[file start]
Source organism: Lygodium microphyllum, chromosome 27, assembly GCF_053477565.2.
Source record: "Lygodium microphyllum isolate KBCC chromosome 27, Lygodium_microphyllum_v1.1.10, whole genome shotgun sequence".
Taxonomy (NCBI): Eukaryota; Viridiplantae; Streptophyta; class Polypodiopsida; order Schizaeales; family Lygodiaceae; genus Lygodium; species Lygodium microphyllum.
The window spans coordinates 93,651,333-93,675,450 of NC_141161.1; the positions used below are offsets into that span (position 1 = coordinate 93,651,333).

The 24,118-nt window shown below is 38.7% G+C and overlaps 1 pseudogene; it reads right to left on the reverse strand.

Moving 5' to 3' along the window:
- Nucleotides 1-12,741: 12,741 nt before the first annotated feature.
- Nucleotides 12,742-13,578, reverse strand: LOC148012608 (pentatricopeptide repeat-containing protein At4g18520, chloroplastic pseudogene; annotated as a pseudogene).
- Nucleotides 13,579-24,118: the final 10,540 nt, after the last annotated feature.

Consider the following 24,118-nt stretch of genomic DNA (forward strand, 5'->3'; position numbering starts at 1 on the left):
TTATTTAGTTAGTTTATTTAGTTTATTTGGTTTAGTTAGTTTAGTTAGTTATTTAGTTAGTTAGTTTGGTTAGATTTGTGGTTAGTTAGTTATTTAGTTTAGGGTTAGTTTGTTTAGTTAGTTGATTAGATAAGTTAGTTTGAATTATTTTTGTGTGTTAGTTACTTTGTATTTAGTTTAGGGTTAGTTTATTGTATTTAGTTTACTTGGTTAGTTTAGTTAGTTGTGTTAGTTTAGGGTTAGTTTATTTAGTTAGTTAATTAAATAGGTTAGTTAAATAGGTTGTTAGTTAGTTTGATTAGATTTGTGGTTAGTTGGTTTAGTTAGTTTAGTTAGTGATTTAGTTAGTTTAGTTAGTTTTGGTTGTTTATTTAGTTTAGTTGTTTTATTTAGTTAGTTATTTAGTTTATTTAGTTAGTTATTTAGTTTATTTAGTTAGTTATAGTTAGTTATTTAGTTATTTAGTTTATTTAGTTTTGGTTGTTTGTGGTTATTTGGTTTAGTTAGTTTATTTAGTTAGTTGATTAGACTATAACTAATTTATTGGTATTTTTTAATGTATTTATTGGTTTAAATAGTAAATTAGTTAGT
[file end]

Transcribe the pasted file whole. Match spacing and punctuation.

Source organism: Lygodium microphyllum, chromosome 27, assembly GCF_053477565.2.
Source record: "Lygodium microphyllum isolate KBCC chromosome 27, Lygodium_microphyllum_v1.1.10, whole genome shotgun sequence".
Taxonomy (NCBI): Eukaryota; Viridiplantae; Streptophyta; class Polypodiopsida; order Schizaeales; family Lygodiaceae; genus Lygodium; species Lygodium microphyllum.
The window spans coordinates 93,651,333-93,675,450 of NC_141161.1; the positions used below are offsets into that span (position 1 = coordinate 93,651,333).

The 24,118-nt window shown below is 38.7% G+C and overlaps 1 pseudogene; it reads right to left on the reverse strand.

Moving 5' to 3' along the window:
- Nucleotides 1-12,741: 12,741 nt before the first annotated feature.
- Nucleotides 12,742-13,578, reverse strand: LOC148012608 (pentatricopeptide repeat-containing protein At4g18520, chloroplastic pseudogene; annotated as a pseudogene).
- Nucleotides 13,579-24,118: the final 10,540 nt, after the last annotated feature.

Consider the following 24,118-nt stretch of genomic DNA (forward strand, 5'->3'; position numbering starts at 1 on the left):
TTATTTAGTTAGTTTATTTAGTTTATTTGGTTTAGTTAGTTTAGTTAGTTATTTAGTTAGTTAGTTTGGTTAGATTTGTGGTTAGTTAGTTATTTAGTTTAGGGTTAGTTTGTTTAGTTAGTTGATTAGATAAGTTAGTTTGAATTATTTTTGTGTGTTAGTTACTTTGTATTTAGTTTAGGGTTAGTTTATTGTATTTAGTTTACTTGGTTAGTTTAGTTAGTTGTGTTAGTTTAGGGTTAGTTTATTTAGTTAGTTAATTAAATAGGTTAGTTAAATAGGTTGTTAGTTAGTTTGATTAGATTTGTGGTTAGTTGGTTTAGTTAGTTTAGTTAGTGATTTAGTTAGTTTAGTTAGTTTTGGTTGTTTATTTAGTTTAGTTGTTTTATTTAGTTAGTTATTTAGTTTATTTAGTTAGTTATTTAGTTTATTTAGTTAGTTATAGTTAGTTATTTAGTTATTTAGTTTATTTAGTTTTGGTTGTTTGTGGTTATTTGGTTTAGTTAGTTTATTTAGTTAGTTGATTAGACTATAACTAATTTATTGGTATTTTTTAATGTATTTATTGGTTTAAATAGTAAATTAGTTAGT